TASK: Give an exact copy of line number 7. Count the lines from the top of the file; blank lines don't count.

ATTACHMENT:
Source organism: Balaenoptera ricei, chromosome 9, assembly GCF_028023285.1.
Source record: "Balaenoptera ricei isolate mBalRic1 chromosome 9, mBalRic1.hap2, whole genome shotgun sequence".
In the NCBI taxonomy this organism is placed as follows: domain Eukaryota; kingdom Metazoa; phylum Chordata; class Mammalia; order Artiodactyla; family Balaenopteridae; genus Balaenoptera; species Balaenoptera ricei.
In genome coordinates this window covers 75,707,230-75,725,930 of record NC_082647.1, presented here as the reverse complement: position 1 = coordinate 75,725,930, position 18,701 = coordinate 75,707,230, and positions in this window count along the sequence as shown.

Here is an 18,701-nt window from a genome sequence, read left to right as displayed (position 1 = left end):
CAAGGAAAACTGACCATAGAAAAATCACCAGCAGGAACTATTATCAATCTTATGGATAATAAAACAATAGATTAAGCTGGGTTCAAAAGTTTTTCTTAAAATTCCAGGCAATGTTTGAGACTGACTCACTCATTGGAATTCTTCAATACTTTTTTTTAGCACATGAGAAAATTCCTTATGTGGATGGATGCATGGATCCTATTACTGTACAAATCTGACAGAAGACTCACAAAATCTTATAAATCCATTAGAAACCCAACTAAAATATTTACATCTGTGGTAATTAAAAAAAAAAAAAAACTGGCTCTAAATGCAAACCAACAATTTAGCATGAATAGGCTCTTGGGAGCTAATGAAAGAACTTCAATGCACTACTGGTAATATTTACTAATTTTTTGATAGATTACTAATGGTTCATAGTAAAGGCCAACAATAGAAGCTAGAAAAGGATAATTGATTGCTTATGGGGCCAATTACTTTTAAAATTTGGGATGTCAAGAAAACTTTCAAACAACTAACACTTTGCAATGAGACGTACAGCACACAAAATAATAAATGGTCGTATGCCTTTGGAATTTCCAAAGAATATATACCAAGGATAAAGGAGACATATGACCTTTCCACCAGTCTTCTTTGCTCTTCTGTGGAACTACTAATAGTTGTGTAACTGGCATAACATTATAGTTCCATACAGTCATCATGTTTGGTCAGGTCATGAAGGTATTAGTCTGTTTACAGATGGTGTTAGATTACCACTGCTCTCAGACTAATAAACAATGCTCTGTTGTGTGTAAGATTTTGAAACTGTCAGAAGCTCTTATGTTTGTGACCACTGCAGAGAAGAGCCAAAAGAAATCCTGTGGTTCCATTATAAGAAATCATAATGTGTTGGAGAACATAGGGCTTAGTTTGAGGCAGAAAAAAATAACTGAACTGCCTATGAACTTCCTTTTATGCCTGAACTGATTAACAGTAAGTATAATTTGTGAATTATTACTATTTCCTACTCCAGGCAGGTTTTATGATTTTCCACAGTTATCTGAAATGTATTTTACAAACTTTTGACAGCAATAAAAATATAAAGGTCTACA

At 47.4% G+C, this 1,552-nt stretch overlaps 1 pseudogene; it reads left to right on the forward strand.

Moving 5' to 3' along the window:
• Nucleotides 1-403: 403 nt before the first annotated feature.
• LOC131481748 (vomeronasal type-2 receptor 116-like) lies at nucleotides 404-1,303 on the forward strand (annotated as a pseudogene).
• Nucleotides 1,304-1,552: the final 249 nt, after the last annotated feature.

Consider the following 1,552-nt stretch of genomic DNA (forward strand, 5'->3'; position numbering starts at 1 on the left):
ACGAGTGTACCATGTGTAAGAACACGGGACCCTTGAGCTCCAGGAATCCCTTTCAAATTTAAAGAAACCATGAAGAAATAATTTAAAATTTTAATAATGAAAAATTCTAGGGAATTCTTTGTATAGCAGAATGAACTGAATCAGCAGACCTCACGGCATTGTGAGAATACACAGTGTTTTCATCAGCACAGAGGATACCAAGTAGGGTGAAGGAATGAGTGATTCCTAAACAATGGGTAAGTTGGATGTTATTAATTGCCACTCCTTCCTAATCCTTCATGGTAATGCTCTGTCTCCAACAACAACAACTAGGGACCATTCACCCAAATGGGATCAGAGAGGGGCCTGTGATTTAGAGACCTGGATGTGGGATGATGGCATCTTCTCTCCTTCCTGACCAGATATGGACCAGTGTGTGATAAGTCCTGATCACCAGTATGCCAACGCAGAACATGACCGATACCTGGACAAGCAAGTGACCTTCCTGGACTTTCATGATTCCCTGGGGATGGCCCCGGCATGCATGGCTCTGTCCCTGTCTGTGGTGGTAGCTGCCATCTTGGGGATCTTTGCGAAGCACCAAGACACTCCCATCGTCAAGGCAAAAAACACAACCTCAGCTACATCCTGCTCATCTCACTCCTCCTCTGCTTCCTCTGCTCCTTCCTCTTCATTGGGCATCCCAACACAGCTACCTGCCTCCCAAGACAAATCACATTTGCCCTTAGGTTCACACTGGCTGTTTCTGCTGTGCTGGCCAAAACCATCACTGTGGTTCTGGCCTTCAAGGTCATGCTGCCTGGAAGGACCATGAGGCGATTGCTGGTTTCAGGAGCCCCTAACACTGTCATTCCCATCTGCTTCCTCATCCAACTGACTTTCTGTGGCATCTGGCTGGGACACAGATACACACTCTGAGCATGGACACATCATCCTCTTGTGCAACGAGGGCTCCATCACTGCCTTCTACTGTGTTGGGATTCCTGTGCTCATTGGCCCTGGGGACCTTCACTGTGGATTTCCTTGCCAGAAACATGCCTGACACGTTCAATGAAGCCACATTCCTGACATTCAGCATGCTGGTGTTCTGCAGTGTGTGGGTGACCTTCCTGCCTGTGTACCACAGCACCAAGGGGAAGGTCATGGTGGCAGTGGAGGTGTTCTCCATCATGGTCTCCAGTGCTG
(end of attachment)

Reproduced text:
At 47.4% G+C, this 1,552-nt stretch overlaps 1 pseudogene; it reads left to right on the forward strand.